I hope you find this post useful. Here’s to more comfortable heatwaves in future! Please feel free to get in touch if you have any questions or suggestions. Thanks and speak soon!

DIY window seal build video

Here’s a video of the build process. As mentioned earlier, I built this after finishing my day job around at around 6:30 pm in the evening so apologies in advance if it is a bit dark.

Please like and subscribe to our Youtube channel if you find this video useful 🙂

Tools and Materials:

Here’s a list of tools and materials we used.

Duct Tape
Insulation foil
Polystyrene sheets (reused from furniture packaging)
Velcro/hook and loop fasteners

Any suggestions, or questions, please feel free to leave a comment and I can get back to you as soon as I can.

Thanks again for all your support and readership to date. Much appreciated!

This Post Has 11 Comments

  1. Dan

    I did it!

    I made one and it is amazing. I didn’t have any spare polystyrene so bought a sheet from a DIY store… but I have just finished and it works a treat.

    My bedroom is covered in little polystyrene balls.

    1. Aah did you! very pleased to hear and yes its a right old mess these polystyrene sheets. Glad to know it works. Do send a pic or two if you like and we can upload on here for others to see 🙂
      Thanks for stopping by.

      1. Mark

        I came here after constructing my own version. I used a hobbycraft a1 foam board window (£4), this avoids the mess from bare polystyrene, and cuts down the build time to around 15 mins. Same concept as your excellent description. Cut the board to a little bigger than the upper window size, used vecro on the board and window to fix in place and remove. My heat pipe came with an plastic end fitting, which I set into the foam board and then fixed in place to a cut to size hole with sealant. I can quickly attach the whole heat extract pipe and window cover in a couple of minutes and remove in the same – perfect for the changeable weather on this fair island.

        1. Foam board is a fantastic alternative 👏👍 fixing the plastic end with sealant is a great idea too! Send us a picture if you can and I can put it up on here for reference for others. Well done again and thanks for sharing!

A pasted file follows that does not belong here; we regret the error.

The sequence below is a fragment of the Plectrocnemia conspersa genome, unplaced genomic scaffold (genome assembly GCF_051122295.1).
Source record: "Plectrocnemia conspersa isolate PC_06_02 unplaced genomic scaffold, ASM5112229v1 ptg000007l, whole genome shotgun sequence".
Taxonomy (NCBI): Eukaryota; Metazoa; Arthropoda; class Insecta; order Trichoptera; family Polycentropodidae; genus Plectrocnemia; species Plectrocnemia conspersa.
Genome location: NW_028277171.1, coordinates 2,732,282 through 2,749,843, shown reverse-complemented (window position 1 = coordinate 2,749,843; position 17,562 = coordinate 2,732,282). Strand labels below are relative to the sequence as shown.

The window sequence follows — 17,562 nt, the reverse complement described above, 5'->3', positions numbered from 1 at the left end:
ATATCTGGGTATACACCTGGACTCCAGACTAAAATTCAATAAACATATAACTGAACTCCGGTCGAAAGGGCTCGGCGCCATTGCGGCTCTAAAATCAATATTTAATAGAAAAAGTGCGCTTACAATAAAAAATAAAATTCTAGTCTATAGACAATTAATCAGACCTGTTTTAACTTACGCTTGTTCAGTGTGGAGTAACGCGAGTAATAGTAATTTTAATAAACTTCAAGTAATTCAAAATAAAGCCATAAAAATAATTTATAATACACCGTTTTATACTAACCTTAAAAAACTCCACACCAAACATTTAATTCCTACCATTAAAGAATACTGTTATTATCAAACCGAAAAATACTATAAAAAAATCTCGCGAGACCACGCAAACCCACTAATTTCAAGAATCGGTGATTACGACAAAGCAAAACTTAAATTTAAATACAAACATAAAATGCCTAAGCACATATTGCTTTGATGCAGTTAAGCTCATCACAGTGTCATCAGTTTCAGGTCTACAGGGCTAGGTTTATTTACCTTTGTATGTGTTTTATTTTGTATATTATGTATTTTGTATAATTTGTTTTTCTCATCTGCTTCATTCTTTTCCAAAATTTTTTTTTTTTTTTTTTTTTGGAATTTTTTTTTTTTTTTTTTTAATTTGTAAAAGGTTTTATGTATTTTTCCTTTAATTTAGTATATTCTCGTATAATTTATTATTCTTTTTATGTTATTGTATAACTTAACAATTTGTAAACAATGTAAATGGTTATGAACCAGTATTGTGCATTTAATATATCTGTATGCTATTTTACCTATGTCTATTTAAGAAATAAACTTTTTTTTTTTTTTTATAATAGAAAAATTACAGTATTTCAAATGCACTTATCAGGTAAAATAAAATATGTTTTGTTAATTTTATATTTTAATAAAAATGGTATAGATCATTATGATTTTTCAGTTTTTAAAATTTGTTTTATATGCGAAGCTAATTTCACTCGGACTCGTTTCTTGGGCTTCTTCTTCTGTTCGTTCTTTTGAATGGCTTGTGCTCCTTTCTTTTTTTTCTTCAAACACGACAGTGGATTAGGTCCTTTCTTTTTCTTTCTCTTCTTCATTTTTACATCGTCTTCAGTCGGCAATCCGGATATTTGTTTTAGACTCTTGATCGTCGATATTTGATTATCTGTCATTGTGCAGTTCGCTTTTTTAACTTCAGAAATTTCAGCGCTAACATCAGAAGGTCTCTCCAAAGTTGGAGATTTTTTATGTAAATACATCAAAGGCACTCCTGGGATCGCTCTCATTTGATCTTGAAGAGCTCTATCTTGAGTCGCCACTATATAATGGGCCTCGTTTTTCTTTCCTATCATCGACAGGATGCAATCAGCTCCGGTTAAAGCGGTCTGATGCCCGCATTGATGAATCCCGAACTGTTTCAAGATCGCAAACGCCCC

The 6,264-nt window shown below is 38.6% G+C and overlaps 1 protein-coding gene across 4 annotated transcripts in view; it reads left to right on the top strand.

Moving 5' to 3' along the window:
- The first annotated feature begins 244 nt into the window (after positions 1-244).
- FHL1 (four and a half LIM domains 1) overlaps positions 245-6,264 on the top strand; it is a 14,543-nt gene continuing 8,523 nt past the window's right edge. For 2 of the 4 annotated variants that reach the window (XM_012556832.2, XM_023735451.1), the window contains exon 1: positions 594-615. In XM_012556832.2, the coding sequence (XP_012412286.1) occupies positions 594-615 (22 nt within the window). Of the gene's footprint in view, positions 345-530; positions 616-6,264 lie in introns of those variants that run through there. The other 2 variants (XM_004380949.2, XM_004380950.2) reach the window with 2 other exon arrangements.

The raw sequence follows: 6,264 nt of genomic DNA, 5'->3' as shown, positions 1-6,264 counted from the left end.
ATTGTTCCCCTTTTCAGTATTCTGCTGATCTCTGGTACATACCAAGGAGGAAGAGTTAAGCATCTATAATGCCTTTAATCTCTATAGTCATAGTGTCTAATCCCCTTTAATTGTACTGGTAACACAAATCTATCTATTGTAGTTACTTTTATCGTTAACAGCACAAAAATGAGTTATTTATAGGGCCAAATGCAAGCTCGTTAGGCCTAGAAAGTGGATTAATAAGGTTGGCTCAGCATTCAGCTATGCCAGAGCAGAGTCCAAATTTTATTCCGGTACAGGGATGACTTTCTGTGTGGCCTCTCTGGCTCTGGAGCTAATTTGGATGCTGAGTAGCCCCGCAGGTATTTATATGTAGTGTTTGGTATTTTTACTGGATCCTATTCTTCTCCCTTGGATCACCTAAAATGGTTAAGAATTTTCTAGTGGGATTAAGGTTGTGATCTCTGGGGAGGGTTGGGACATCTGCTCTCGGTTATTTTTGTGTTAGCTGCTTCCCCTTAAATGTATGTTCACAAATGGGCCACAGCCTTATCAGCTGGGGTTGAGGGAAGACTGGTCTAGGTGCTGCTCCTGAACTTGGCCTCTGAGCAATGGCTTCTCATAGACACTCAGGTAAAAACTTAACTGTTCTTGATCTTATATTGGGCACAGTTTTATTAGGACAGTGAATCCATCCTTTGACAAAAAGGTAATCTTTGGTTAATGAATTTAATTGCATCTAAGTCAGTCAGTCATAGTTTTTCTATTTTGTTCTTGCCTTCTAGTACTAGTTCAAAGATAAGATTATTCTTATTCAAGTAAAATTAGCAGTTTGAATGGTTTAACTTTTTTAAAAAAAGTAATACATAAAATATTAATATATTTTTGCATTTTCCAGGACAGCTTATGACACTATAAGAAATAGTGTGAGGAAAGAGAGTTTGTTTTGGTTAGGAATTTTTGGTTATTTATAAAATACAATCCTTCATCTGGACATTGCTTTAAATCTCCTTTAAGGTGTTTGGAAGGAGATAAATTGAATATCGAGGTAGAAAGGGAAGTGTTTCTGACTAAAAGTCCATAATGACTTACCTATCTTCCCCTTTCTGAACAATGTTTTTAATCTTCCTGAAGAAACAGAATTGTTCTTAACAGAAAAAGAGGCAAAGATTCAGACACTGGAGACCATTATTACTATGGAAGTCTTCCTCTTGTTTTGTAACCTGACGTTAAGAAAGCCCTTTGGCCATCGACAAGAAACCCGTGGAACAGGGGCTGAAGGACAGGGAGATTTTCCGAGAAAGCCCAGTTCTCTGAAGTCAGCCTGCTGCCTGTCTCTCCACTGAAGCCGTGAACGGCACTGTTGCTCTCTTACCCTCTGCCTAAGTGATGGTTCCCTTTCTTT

2. Derek

    Briliant – I was pondering similar using old Secondary Double glazing ABS plastic sheets from the old wooden windows days. This looks much easier compared to cutting ABS to size and an accompanying 150mm hole. Great stuff, thanks!

    1. Aah that would have been a solid build too with the ABS plastic sheets, never really crossed my mind! Glad you found this useful, thanks for stopping by and if you do build one, send through pictures and we can upload for others on here if you like 😉 Thanks!

  3. Samantha

    Hi, this looks so good! Any idea on how to do it for a window that opens inward, I’m assuming your window opens outward right?

    1. Can’t think of a solution off the top of my head for an inward opening window I am afraid. You may have to go for the fabric window seals that are available online. Aren’t there any windows at all in the room that open outwards? Only solution I can think of is perhaps sticking insulation foil to the edges of the window and leave it semi open, and a hole for the exhaust pipe on the insulation foil. It may be too flimsy. Let us know how you get on though! Thanks for stopping by

  4. Jenny Lee

    Thank you so much for the tutorial! I ordered all the supplies (velcro tape, insulation foam, duct tape) from Amazon, and completed the project in about 2 hours. I have jalousies so it took me a bit longer trying to fit the vent in the window, but installing the insulation foam was so easy!


      Great to hear you found this article useful 😊 your project sounds complex with the jalousie!! It would be great if you can send a picture through and I can upload on here for anyone who may be in a similar situation. Thanks again for stopping by and all the best!! 😀

  5. Isabella

    Do you reckon this could work for an inward opening door? Leave door open and fill doorway top to bottom with plywood or some such. Going into an Australian summer here?